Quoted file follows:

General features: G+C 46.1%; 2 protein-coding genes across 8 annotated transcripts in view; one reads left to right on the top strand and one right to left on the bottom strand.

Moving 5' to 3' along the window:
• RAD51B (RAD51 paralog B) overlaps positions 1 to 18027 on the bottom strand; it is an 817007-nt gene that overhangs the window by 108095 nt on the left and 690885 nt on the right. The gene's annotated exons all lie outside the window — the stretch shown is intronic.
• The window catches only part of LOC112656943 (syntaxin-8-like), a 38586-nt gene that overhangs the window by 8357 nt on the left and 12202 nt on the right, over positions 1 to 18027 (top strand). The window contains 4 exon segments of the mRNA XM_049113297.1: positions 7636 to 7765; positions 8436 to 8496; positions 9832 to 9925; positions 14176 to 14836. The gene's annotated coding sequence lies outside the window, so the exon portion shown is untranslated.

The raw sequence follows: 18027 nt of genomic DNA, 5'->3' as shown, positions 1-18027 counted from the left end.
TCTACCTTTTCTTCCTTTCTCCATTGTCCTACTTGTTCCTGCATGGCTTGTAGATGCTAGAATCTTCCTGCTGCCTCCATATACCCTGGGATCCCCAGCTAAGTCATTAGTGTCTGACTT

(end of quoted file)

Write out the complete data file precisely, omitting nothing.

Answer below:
General features: G+C 46.1%; 2 protein-coding genes across 8 annotated transcripts in view; one reads left to right on the top strand and one right to left on the bottom strand.

Moving 5' to 3' along the window:
• RAD51B (RAD51 paralog B) overlaps positions 1 to 18027 on the bottom strand; it is an 817007-nt gene that overhangs the window by 108095 nt on the left and 690885 nt on the right. The gene's annotated exons all lie outside the window — the stretch shown is intronic.
• The window catches only part of LOC112656943 (syntaxin-8-like), a 38586-nt gene that overhangs the window by 8357 nt on the left and 12202 nt on the right, over positions 1 to 18027 (top strand). The window contains 4 exon segments of the mRNA XM_049113297.1: positions 7636 to 7765; positions 8436 to 8496; positions 9832 to 9925; positions 14176 to 14836. The gene's annotated coding sequence lies outside the window, so the exon portion shown is untranslated.

The raw sequence follows: 18027 nt of genomic DNA, 5'->3' as shown, positions 1-18027 counted from the left end.
TCTACCTTTTCTTCCTTTCTCCATTGTCCTACTTGTTCCTGCATGGCTTGTAGATGCTAGAATCTTCCTGCTGCCTCCATATACCCTGGGATCCCCAGCTAAGTCATTAGTGTCTGACTT